Nvidia’s RTX announcement was really exiting, it’s not every generation that we get to see big implementations like Ray Tracing. They did a pretty good job, explaining the technology at Gamescom and why it could be a game changer for the industry.
Adopting first generation of any new implementation can be a bit risky, as we did see the RTX 2080ti struggle to maintain 60 fps on the new Tomb Raider Game with Ray Tracing turned on, that too at 1080p. But people looking forward to the RTX cards wouldn’t need to worry if Nvidia got the basics right and deliver a adequate performance boost over previous generation, at affordable prices.
The RTX 2080Ti and RTX 2080 look great on paper and no doubt they will be great performers, but not every gamer can afford to spend 800$+ USD on a graphics card. This is where the RTX 2070 comes in. The 70 series cards from all generations have acted like a bridge between the mid-range and the high-range, it actually brings you very close to flagship performance at a decent price.
Now this recent development really worries me, according to VideoCardz, the RTX 2070 will be a TU106 GPU.
Over the years, the 80 and the 70 series cards have had similar architectures, like both the GTX 670 and GTX 680 were on the GK104. The GTX 970 and 980 were both on the GM204, barring the 700 series where we did see the architectural difference.
Yes, all the three cards are based on Turing but on a different die. The RTX 2080Ti will be on the TU102, the RTX 2080 on the TU104 and if VideoCardz is correct, the RTX 2070 will be on TU106.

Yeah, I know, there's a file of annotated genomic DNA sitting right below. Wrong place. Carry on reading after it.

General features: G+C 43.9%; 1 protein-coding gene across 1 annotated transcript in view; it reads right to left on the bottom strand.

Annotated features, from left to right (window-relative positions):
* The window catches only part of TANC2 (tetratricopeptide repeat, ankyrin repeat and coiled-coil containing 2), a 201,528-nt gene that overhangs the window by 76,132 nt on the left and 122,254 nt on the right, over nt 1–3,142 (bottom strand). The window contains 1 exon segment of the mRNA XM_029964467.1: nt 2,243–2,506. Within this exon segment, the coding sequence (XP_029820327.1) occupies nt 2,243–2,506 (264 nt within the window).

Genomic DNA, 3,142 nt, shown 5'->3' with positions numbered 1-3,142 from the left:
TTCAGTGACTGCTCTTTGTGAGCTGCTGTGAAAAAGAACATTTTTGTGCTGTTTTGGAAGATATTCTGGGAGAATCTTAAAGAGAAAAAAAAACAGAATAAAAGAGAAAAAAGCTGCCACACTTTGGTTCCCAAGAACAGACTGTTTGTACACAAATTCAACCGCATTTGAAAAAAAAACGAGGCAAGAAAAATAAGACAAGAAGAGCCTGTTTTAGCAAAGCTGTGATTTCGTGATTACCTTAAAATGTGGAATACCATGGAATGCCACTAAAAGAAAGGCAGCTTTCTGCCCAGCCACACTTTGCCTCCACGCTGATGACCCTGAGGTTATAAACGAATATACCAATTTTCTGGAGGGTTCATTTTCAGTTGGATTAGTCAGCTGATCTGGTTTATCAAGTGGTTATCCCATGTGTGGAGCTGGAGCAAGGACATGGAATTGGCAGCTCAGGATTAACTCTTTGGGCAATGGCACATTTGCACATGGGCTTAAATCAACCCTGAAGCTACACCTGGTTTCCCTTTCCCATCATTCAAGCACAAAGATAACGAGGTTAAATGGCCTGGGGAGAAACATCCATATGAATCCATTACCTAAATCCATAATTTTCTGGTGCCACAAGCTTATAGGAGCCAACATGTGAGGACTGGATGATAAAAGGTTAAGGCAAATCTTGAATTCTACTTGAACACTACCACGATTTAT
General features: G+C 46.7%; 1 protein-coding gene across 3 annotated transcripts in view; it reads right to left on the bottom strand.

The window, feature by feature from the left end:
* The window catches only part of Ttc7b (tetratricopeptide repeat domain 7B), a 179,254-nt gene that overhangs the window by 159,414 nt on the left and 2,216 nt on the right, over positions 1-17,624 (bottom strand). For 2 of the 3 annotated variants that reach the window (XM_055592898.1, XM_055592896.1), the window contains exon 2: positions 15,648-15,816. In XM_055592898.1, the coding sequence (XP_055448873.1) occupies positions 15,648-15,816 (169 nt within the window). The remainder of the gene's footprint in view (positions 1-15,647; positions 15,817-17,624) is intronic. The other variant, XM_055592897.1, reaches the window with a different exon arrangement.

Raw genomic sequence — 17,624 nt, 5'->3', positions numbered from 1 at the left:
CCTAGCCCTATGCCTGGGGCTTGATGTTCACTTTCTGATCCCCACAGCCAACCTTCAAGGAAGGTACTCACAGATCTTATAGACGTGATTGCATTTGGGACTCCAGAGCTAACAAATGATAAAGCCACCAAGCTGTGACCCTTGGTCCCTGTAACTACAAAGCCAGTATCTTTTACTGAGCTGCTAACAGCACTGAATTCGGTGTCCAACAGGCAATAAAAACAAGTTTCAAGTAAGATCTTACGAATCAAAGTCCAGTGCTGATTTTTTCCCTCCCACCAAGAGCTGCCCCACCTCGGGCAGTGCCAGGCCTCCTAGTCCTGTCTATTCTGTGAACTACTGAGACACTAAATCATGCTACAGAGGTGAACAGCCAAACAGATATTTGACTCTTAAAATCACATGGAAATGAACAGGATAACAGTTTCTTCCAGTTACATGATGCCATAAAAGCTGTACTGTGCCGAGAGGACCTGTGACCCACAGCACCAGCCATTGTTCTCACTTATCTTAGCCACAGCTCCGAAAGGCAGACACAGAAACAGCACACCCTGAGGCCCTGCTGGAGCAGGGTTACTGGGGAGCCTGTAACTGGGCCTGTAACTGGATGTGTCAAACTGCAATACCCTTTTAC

Although this doesn’t mean the RTX 2070 will be a bad performer, but it might not be as efficient as the RTX 2080, bandwidth might be lower too. Because the Ti series cards have always been based on slightly different architectures than the 80 or 70 series cards, they always had considerable performance gains, fitting in a lot more transistors. For perspective, both the GTX 1080 and 1070 packed in 7.2 billion transistors, compared to the 1080ti’s 12 billion.
Cuda cores can be a good performance metric here, the 2070 will have 78% cores of 2080. That’s about the same difference between the GTX 1080 and GTX 1070. So even if performance doesn’t take a significant hit, efficiency might be affected. Ray Tracing performance might also take a hit, but that has to be tested.
There’s a 50% price increase in RTX cards across the board compared to previous generation, so I don’t really see why Nvidia wouldn’t keep the same architecture for both the RTX 2080 and RTX 2070, they could simply just pack less Cuda cores, like they have previously. But I still hope that these changes don’t pull back the RTX 2070’s performance. Benchmarks will be out on September 19th, when the NDA on reviews end.